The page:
ORIENTA...She is the Dance
By: Patricia Badia-Johnson
About the Book
Commentary on Orienta’s Writings:
“…She thus breaks the compact silence of working-class women who hardly had the time and energy to write about their life when they had to support their families. Interestingly though, Orienta only writes a brief autobiography, but concentrates the effort of making sense of her life into writing a novel. The novel is a rare female coming-of-age story, the distilled product of facts and imagination, where second-generation struggles to fit between two worlds are codified and finally solved. Her personal ambivalence is developed not only in terms of ethnicity, but also in terms of a special vocation, and job-Orienta was first of all a dancer.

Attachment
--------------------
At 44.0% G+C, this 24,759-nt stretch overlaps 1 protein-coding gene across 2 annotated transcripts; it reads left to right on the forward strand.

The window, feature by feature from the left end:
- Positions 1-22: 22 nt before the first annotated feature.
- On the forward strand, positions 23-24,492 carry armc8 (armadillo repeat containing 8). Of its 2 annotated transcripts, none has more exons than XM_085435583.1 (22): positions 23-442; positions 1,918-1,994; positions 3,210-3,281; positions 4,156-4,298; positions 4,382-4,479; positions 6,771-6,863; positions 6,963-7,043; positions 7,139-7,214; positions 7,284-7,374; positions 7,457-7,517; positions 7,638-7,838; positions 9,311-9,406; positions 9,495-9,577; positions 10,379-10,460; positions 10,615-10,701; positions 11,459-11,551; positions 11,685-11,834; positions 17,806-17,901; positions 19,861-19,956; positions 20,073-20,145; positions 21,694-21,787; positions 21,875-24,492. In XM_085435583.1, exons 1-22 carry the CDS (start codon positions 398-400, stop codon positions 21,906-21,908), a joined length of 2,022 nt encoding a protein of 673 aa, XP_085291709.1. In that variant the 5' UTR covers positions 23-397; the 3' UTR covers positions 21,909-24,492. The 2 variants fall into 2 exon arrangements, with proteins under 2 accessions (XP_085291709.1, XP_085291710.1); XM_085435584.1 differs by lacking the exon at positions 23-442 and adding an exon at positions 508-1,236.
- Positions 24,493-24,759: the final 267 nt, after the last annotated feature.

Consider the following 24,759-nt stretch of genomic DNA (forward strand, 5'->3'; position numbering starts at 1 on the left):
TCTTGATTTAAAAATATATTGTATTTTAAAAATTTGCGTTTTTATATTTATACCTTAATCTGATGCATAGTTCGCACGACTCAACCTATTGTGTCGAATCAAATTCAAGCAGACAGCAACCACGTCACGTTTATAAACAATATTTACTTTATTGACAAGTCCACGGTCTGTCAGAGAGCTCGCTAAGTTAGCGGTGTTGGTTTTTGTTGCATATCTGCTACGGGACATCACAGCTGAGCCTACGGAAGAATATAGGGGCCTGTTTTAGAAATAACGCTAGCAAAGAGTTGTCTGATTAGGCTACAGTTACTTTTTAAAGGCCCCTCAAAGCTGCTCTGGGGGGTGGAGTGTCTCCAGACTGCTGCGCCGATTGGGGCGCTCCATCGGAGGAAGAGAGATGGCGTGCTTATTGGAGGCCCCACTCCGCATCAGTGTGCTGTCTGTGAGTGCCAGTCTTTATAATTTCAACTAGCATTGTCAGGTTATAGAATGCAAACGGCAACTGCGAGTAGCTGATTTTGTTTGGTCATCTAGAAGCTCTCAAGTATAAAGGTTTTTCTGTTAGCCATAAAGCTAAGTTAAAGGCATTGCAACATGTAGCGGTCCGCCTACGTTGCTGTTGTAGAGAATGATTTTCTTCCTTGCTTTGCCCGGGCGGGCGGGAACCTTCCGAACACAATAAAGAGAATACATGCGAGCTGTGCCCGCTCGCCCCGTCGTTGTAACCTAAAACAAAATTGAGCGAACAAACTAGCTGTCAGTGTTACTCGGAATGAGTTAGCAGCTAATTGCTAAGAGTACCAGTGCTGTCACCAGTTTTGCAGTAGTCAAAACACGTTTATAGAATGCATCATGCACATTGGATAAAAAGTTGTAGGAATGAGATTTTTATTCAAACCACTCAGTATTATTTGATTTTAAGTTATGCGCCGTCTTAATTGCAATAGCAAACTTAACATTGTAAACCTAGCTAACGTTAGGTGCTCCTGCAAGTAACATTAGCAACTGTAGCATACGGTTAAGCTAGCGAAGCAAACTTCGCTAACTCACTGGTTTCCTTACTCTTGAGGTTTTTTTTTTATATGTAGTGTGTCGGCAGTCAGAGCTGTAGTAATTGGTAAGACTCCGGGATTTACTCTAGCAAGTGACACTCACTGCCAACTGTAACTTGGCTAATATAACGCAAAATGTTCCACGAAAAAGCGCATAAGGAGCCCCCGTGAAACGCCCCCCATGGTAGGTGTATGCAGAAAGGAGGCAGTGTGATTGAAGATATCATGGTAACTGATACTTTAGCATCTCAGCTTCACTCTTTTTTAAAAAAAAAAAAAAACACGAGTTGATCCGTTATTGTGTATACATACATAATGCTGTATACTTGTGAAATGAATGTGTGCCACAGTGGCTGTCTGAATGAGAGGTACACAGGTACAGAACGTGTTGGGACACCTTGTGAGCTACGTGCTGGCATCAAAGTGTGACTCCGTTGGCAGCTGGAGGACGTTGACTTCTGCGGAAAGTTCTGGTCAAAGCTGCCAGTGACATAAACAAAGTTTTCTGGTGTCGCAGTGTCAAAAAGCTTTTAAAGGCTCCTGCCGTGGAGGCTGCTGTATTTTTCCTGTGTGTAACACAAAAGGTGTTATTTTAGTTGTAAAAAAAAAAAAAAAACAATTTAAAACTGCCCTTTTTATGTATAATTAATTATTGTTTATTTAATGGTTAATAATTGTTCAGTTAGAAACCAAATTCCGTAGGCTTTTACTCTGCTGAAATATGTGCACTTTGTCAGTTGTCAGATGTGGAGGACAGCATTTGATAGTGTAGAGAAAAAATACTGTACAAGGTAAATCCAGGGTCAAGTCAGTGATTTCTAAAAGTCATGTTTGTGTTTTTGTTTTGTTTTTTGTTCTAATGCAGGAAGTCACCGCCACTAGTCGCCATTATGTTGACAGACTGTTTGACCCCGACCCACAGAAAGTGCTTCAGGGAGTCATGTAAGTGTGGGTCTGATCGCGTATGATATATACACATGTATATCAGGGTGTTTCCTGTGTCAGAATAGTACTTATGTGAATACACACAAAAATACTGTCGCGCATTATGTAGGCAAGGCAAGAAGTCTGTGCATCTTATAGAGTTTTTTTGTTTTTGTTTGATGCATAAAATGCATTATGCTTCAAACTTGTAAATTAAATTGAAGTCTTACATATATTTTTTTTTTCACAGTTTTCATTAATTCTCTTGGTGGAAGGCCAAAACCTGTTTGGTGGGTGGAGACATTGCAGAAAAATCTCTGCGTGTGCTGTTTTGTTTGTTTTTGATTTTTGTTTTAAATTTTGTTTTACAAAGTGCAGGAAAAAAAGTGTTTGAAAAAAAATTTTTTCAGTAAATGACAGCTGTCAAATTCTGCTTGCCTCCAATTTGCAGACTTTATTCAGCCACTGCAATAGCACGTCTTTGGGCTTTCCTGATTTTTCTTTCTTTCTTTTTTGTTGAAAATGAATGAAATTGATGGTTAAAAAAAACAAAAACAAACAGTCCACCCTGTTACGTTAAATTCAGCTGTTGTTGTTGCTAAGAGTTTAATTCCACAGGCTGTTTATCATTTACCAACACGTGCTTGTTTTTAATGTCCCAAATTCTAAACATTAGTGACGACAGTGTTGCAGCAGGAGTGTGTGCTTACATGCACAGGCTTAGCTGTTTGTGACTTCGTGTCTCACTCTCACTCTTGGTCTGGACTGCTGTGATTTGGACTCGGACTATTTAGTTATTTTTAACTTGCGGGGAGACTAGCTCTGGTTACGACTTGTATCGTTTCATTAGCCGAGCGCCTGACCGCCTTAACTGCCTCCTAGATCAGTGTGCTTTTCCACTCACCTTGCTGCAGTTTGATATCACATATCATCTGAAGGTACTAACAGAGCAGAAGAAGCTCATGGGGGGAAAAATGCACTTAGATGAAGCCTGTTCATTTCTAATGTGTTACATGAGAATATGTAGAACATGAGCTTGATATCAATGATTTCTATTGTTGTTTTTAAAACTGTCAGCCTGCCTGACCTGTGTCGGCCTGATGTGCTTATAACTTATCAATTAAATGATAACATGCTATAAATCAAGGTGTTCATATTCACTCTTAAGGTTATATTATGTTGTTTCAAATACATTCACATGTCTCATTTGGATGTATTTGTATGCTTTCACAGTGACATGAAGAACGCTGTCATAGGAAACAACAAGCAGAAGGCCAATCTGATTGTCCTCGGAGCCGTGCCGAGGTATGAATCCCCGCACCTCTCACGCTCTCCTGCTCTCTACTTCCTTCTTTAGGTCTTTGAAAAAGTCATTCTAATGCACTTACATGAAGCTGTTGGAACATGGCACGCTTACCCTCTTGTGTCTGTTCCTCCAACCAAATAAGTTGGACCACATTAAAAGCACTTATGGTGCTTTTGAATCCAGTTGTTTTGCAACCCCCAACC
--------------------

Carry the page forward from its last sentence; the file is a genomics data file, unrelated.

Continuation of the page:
As several other immigrants, or children of immigrants, Orienta felt the need to write down her life, pinning it down and offering it to her family as point of stability. As a woman, her writing finds a deeper raison d’etre that is clarified by Helen Barolini in her introduction to The Dream Book, the first anthology of Italian American women’s writing: Orienta is one of those women “who with rare exceptions had never before been authorized either by their external world nor by their internal one to be authors of themselves or of the word.”
Florida Atlantic University
Cultural and Historical Review